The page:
Most fans of the horror series “Penny Dreadful” think of the Showtime drama as a British TV show. The story is set in turn-of-the-century London and many of the actors and writers are from the U.K. But “Penny Dreadful” has been a multinational show helped by the U.K.’s membership in the European Union — a relationship the British people have just voted to sever.
“Our show was shot in Ireland; our first director, David Bayona, is a Spaniard; our actress, Eva Green, is French; the costume designer, Gabriella Pesucci, is Italian,” said London-based “Penny Dreadful” producer Pippa Harris. “It was a brilliant collaboration across all those European nationalities. It was the very best of working in the EU.”
Harris, like many Britain-based film and TV professionals, is now grappling with what Thursday’s historic “Brexit” vote means for her industry. Britain has had a bustling production scene for the last several years, the byproduct of a decade’s worth of government policy promoting the industry and a robust infrastructure that grew around the “Harry Potter” and “James Bond” series.
But independent British producers have largely relied on European partners to help finance their projects, and on an ability to collaborate across borders without tariffs or immigration barriers. As part of the EU, the U.K. benefited from film subsidies under the MEDIA/Creative Europe Programme, which provided funding for Oscar winners such as “The King’s Speech,” “Slumdog Millionaire” and “The Queen.”
Between 2007 and 2015, British filmmakers collected more than $145 million in financing from the program. That money, intended to encourage the spread of European film and other cultural industries, will no longer be available to them.
“I’m depressed, grieving,” said Jeremy Thomas, the British producer of European co-productions such as the 2013 Tilda Swinton film “Only Lovers Left Alive” and the 2011 Keira Knightley movie “A Dangerous Method.” “Freedom of trade and freedom of movement was very important to me and it worked very well. On a practical level, we now have to look at treaties, work permits, withholding taxes.”
Representatives from the major U.S. studios declined to comment on how Brexit will impact their businesses, but the effect is likely to be mixed. In the short term, the studios may see some benefits from the referendum’s passage, as the pound falls relative to the U.S. dollar, making it cheaper to film movies and TV shows in the country.
In fact, some industry vendors are expecting an upswing in business.
Alex Hope, managing director of the London-based visual effects house Double Negative, which is currently at work on the visual effects for Paramount’s “Star Trek Beyond” and Warner Bros.’s “Justice League Part I,” told his employees in an email he thought his business would continue to thrive.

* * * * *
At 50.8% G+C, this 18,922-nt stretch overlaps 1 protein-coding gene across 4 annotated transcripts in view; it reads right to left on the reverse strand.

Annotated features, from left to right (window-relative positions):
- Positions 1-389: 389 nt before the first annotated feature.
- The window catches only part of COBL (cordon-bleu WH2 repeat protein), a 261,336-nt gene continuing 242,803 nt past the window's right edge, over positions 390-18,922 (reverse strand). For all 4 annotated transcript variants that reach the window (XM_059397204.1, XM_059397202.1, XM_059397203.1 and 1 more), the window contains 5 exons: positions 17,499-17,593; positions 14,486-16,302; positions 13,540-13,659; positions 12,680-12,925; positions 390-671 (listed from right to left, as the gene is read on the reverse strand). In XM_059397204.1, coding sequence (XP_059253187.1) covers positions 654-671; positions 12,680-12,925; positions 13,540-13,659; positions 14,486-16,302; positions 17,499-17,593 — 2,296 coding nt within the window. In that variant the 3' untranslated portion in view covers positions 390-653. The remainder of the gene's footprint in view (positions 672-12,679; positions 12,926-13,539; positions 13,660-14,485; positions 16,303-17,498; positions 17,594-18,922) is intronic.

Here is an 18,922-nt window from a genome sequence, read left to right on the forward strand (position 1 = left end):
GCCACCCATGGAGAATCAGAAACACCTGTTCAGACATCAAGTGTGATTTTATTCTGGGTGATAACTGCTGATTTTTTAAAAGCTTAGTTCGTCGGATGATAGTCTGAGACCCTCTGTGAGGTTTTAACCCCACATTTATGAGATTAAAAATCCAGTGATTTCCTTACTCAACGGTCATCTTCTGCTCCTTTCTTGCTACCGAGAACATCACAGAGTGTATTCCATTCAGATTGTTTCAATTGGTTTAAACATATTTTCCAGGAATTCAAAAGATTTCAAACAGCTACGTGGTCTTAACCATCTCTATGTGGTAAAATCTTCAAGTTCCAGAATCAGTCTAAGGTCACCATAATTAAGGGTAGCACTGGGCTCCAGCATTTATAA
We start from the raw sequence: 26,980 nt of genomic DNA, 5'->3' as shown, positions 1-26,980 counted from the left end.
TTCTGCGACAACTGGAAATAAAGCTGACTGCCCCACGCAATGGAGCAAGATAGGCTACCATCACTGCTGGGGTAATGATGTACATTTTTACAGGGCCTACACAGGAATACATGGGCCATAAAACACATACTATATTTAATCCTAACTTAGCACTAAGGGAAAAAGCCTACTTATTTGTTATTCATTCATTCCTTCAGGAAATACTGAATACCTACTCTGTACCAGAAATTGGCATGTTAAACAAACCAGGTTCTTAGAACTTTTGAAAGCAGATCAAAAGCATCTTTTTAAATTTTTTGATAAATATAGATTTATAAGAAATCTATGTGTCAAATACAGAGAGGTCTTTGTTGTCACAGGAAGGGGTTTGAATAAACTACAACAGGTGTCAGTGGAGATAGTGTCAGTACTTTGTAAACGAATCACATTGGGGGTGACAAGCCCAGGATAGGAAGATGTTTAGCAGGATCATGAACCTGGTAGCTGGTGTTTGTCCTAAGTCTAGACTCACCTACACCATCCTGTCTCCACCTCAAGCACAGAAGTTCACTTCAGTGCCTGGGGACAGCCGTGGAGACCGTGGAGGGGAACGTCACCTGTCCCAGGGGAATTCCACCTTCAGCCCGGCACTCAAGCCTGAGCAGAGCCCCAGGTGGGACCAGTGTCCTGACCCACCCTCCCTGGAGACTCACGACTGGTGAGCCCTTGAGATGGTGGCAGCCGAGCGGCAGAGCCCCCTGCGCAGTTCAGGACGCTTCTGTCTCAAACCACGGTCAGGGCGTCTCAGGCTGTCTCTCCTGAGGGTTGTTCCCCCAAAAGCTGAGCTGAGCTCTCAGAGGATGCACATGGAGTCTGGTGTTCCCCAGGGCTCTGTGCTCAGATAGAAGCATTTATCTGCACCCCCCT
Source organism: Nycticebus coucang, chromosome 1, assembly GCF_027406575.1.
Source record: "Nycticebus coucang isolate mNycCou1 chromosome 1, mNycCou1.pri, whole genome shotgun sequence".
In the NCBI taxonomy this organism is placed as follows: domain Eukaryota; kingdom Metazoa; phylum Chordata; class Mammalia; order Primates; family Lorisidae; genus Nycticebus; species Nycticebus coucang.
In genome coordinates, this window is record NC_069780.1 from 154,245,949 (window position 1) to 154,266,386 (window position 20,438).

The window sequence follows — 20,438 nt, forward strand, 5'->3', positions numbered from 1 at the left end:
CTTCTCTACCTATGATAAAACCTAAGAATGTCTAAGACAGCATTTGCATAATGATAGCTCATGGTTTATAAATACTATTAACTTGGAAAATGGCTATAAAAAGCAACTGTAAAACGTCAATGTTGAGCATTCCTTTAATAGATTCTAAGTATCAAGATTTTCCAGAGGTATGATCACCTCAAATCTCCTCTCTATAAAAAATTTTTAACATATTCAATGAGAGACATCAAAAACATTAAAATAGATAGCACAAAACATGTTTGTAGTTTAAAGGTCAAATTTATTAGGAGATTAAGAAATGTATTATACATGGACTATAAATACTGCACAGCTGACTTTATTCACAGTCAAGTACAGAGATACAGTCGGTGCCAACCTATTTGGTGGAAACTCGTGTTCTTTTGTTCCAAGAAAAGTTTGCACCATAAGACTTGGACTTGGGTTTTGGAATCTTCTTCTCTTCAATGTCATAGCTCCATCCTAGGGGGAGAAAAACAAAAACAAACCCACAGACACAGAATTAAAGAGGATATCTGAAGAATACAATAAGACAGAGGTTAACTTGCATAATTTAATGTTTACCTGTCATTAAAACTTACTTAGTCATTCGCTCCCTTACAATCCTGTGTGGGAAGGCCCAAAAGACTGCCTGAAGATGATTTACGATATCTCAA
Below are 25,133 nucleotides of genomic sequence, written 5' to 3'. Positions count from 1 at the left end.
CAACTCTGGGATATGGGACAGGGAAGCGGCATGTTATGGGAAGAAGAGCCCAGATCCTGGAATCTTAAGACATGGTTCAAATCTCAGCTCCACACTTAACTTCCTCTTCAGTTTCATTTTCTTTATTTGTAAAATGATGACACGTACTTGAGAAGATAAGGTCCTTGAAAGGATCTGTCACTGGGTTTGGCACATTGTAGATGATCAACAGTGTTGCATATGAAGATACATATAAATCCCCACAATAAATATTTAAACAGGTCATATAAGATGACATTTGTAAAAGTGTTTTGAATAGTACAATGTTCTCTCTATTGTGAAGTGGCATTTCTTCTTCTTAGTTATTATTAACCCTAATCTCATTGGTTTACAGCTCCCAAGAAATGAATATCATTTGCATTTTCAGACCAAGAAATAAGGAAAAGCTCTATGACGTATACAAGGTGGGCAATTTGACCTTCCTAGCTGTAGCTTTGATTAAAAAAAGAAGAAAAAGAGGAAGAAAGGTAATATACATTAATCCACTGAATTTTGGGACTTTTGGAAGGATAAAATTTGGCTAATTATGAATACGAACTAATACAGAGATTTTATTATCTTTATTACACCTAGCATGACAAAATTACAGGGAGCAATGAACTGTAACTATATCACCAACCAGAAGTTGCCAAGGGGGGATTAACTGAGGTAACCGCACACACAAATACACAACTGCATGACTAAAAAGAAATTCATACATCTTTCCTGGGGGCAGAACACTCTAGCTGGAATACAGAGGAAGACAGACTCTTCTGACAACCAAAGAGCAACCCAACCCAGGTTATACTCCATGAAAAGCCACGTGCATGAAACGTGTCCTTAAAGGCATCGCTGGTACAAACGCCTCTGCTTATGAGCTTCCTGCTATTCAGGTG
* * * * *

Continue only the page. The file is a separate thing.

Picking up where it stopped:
“Whilst I’m personally saddened and deeply frustrated by the result of the referendum… The value of [the British pound] means we are a very competitive place to bring U.S. film and TV productions for VFX work,” Hope said in the email sent to employees Friday morning.
The U.K.’s generous 25% tax incentive, which has been a lure for Hollywood production, will continue. But a weaker pound means studios will collect less revenue from the U.K. box office – at $1.9 billion, it was the the third-largest market in the world in 2015, according to the Motion Picture Assn. of America.
The MPAA indicated the American film industry is taking a wait-and-see approach to the issue.
“While it will take time to understand the full implications of the referendum result, we urge the UK government to prioritize a stable environment for the film and television sector to ensure it continues to be a driver for jobs and growth in the years to come,” an MPAA spokesman said in a statement.
Major U.S. media stocks were hit hard on a trading day that was bruising for global markets overall. Shares of 21st Century Fox, which has major British holdings, fell nearly 8% to $26.94 on Wall Street on Friday. Viacom Inc. declined 6%, while Lionsgate dropped 5%, and Time Warner Inc. and the Walt Disney Co. declined 3%.
“Uncertainty might be the greatest impact,” said Michael Ryan, the chairman of the Independent Film and Television Alliance, and a partner at GFM Films. “The U.K. employs a massive amount of people in this industry, and right now it’s a very confused place.”
One possible beneficiary of Britain’s referendum is its neighbor, Ireland, an English-speaking, EU member country with its own generous film tax incentive.
“Where else do you go? Germany? It might do the Irish a lot of good,” said Ryan, who is British but of Irish lineage. “I really am going to get myself an Irish passport because I’m so pissed off.”
HBO’s “Game of Thrones,” which films in Northern Ireland, which is part of the United Kingdom, won’t be affected by the referendum vote because it has not received European funding in recent seasons.
“We do not anticipate that the result of the EU referendum will have any material effect on HBO producing ‘Game of Thrones,’” said a spokesman for HBO.
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